JADE Cargo was doomed from the start by a “flawed” strategy, says industry expert Stan Wraight.
The managing partner, of Strategic Aviation Solutions International, lays the blame for the demise of the Chinese-German freight carrier, now going into liquidation, on an “ill-conceived” game plan.
Jade’s partners included Lufthansa Cargo, Chinese logistics enterprise UniTop Group and LufthaShenzhen Airlines – the major shareholder with a 51 per cent stake.
Wraight believes key factors, such as the airline’s inability to compete with major players Cathay Pacific and China Southern Airlines , acquire the correct traffic rights or the correct aircraft made its downfall “almost inevitable”.
“That rationale was Jade would serve all the regions of China and even some other regional countries around it and the transpacific, flying directly from the US rather than going via Europe, which is more economical and viable,” explains Wraight.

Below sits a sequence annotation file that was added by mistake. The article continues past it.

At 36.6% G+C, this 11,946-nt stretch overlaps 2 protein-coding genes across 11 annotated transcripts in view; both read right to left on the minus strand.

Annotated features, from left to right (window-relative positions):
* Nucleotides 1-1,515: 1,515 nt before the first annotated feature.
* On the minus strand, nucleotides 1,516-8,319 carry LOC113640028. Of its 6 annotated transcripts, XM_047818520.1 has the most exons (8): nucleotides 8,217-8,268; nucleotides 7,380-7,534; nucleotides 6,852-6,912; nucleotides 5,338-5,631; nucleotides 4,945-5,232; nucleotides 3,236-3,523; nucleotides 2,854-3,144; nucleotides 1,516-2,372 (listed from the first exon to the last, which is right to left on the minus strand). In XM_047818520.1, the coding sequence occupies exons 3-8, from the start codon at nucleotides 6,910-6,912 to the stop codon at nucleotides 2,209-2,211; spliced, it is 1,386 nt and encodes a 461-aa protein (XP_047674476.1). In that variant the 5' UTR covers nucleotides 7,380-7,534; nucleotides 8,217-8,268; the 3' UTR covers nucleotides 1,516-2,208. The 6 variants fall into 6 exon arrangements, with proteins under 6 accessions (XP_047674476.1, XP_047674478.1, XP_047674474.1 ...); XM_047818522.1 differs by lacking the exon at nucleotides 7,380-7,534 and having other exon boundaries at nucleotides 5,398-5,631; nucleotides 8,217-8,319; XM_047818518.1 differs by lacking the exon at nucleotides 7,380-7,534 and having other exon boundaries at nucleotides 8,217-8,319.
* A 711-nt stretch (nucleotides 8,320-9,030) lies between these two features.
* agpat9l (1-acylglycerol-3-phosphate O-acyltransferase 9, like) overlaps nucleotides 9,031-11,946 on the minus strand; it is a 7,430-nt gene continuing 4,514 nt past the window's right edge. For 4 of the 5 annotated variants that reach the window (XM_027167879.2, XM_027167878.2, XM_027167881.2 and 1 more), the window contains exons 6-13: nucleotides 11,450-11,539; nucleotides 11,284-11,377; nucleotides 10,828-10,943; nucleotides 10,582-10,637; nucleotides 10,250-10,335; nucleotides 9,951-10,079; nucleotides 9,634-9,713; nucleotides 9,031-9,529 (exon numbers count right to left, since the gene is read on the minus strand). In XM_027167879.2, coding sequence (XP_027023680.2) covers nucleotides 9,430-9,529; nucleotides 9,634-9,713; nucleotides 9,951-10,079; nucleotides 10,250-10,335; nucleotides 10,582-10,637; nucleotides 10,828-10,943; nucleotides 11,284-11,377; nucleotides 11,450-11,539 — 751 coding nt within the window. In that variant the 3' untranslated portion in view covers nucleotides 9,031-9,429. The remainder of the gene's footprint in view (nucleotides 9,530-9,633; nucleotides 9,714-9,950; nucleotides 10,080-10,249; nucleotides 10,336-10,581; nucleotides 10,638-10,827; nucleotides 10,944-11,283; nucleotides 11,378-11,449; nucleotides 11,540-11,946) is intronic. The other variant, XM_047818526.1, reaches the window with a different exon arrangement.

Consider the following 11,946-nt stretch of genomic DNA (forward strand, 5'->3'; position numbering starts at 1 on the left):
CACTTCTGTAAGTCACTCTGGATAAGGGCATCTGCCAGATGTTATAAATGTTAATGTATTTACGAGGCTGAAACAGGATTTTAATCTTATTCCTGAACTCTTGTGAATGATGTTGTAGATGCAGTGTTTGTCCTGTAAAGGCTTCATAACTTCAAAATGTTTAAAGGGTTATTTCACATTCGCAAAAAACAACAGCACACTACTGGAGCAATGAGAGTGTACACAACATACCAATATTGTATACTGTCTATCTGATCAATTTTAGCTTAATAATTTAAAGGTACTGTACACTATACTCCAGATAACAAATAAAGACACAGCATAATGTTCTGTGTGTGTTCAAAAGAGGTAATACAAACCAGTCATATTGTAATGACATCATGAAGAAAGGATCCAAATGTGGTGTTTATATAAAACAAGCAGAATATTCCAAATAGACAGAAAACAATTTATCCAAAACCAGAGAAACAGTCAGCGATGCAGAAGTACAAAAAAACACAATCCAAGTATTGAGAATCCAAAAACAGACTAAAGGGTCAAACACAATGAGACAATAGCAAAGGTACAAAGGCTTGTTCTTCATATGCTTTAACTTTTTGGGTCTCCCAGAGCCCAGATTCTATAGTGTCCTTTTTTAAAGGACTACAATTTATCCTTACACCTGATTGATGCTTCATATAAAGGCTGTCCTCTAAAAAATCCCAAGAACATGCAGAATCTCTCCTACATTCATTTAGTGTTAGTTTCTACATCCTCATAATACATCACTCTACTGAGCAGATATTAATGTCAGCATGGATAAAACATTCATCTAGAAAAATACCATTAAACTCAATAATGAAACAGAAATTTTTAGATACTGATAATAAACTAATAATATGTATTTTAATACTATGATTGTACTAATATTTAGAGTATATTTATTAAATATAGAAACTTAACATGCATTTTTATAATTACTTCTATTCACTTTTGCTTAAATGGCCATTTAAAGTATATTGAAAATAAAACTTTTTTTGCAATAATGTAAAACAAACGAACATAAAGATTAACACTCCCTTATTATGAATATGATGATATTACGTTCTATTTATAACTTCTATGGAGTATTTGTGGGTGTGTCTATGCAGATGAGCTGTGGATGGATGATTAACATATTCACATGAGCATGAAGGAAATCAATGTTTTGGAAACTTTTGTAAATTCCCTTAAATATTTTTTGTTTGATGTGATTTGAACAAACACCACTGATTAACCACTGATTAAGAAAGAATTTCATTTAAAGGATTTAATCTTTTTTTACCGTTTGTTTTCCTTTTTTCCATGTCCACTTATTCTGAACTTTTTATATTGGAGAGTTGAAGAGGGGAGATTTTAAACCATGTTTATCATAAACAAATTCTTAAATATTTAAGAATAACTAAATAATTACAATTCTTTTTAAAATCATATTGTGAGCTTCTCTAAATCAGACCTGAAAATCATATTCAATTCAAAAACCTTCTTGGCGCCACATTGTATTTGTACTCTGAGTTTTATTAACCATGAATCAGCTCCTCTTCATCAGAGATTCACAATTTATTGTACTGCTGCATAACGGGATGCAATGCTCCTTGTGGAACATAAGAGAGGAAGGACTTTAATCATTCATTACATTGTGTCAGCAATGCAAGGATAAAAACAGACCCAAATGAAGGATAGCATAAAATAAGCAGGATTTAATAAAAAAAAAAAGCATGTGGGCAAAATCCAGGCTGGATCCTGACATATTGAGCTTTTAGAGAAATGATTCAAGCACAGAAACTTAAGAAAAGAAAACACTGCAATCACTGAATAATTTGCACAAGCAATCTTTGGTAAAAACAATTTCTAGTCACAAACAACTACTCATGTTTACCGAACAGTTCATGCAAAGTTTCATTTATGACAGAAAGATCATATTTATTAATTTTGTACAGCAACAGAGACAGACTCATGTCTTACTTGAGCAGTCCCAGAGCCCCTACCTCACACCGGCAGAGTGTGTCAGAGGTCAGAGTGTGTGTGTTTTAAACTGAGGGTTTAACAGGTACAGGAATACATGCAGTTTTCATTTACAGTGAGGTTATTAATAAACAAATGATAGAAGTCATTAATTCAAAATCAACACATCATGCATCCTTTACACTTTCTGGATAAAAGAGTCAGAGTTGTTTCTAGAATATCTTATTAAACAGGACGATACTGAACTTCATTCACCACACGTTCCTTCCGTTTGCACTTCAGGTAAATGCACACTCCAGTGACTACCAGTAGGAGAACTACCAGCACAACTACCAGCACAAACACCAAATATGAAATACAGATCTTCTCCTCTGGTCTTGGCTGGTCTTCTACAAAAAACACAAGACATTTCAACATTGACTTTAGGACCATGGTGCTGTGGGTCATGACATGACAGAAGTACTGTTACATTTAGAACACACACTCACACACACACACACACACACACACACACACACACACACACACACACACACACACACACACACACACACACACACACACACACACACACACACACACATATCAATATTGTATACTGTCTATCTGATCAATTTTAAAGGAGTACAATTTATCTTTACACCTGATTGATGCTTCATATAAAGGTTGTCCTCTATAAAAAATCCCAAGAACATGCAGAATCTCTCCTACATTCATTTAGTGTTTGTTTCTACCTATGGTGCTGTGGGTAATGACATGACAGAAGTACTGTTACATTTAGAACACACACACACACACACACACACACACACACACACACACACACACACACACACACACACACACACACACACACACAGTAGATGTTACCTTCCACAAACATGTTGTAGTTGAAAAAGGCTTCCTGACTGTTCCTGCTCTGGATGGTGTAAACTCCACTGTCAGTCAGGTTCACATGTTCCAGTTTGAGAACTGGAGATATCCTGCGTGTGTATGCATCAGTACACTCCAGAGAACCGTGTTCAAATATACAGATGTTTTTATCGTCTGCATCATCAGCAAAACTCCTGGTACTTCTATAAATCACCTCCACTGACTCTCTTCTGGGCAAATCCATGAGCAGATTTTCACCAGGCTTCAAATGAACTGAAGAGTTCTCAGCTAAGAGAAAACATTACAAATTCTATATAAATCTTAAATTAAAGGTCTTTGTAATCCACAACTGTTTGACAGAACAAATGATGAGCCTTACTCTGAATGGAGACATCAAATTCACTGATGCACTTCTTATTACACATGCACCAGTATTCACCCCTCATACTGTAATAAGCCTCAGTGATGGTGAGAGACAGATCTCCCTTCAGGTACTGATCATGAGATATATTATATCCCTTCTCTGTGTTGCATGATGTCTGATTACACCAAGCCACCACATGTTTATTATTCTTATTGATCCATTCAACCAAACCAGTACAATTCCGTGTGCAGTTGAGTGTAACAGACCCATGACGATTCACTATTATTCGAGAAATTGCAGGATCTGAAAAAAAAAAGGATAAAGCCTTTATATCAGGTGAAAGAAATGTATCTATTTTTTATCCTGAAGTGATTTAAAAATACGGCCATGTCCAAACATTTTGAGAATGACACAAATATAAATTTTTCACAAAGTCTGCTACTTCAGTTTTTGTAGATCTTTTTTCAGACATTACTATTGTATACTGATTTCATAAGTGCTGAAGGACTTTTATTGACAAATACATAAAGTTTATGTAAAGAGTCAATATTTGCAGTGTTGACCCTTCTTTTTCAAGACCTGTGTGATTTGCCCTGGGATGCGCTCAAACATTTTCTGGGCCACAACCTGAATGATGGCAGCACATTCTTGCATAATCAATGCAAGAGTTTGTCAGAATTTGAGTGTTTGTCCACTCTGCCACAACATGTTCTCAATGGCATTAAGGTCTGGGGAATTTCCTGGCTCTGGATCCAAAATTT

“But the reality was, at the time, that they could not get the aeroplanes they needed to fulfil the strategy, which was smaller aircraft, such as B767 or an A300-600 so they decided to opt for a different strategy, which was to use B747-400s because Boeing made them available.”
Wraight goes on to describe the joint venture as being “geographically sandwiched between Cathay and China Southern”.
“The airline was in the middle of a hornet’s nest, which was an uphill battle they were not going to win.”
The best traffic rights were also secured by the existing Chinese airlines.“The whole business case was doomed to failure because of all the uphill battles it had to face,” adds Wraight.
“[The owners] also underestimated the ability of the Chinese airlines to develop a strategy for air cargo that would make them a dominant force in their own home market.”